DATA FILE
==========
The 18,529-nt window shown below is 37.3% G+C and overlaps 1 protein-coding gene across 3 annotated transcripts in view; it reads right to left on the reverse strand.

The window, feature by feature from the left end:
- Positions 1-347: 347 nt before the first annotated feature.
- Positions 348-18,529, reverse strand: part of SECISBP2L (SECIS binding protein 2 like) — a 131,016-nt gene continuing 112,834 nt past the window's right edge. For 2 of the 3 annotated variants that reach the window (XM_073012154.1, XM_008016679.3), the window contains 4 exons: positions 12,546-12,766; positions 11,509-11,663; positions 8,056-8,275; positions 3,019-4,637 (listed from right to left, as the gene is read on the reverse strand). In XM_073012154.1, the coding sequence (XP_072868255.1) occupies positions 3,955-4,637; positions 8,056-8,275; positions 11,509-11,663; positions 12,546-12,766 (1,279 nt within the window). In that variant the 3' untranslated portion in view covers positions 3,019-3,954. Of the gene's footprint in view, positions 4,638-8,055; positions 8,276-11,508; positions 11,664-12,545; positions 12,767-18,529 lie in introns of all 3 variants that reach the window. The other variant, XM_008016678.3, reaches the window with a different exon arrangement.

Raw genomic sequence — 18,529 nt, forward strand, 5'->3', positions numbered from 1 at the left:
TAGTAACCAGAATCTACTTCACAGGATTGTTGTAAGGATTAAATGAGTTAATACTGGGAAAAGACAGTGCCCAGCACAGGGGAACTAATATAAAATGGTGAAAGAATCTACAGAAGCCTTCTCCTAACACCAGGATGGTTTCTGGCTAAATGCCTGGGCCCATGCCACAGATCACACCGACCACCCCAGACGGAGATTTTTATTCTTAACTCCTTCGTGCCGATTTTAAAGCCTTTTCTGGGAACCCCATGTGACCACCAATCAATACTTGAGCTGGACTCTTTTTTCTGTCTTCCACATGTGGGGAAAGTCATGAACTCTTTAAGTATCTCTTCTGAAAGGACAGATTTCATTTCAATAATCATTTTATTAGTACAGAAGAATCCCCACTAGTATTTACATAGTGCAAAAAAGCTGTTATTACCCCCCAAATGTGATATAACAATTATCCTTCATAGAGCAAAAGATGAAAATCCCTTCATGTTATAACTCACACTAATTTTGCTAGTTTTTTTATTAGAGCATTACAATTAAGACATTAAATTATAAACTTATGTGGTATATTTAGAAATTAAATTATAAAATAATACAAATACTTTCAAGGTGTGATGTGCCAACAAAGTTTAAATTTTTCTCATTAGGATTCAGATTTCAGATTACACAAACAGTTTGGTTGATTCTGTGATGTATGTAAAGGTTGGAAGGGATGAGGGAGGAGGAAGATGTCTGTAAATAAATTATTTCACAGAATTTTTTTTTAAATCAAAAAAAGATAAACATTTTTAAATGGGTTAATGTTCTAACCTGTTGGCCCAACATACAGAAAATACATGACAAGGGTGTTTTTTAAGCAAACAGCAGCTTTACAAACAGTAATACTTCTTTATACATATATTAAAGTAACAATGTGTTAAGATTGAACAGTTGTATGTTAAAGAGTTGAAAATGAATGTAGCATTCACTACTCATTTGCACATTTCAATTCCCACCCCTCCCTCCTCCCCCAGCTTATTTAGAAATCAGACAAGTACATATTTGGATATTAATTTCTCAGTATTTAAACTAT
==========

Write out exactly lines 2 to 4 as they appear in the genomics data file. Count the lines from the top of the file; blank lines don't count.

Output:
The window, feature by feature from the left end:
- Positions 1-347: 347 nt before the first annotated feature.
- Positions 348-18,529, reverse strand: part of SECISBP2L (SECIS binding protein 2 like) — a 131,016-nt gene continuing 112,834 nt past the window's right edge. For 2 of the 3 annotated variants that reach the window (XM_073012154.1, XM_008016679.3), the window contains 4 exons: positions 12,546-12,766; positions 11,509-11,663; positions 8,056-8,275; positions 3,019-4,637 (listed from right to left, as the gene is read on the reverse strand). In XM_073012154.1, the coding sequence (XP_072868255.1) occupies positions 3,955-4,637; positions 8,056-8,275; positions 11,509-11,663; positions 12,546-12,766 (1,279 nt within the window). In that variant the 3' untranslated portion in view covers positions 3,019-3,954. Of the gene's footprint in view, positions 4,638-8,055; positions 8,276-11,508; positions 11,664-12,545; positions 12,767-18,529 lie in introns of all 3 variants that reach the window. The other variant, XM_008016678.3, reaches the window with a different exon arrangement.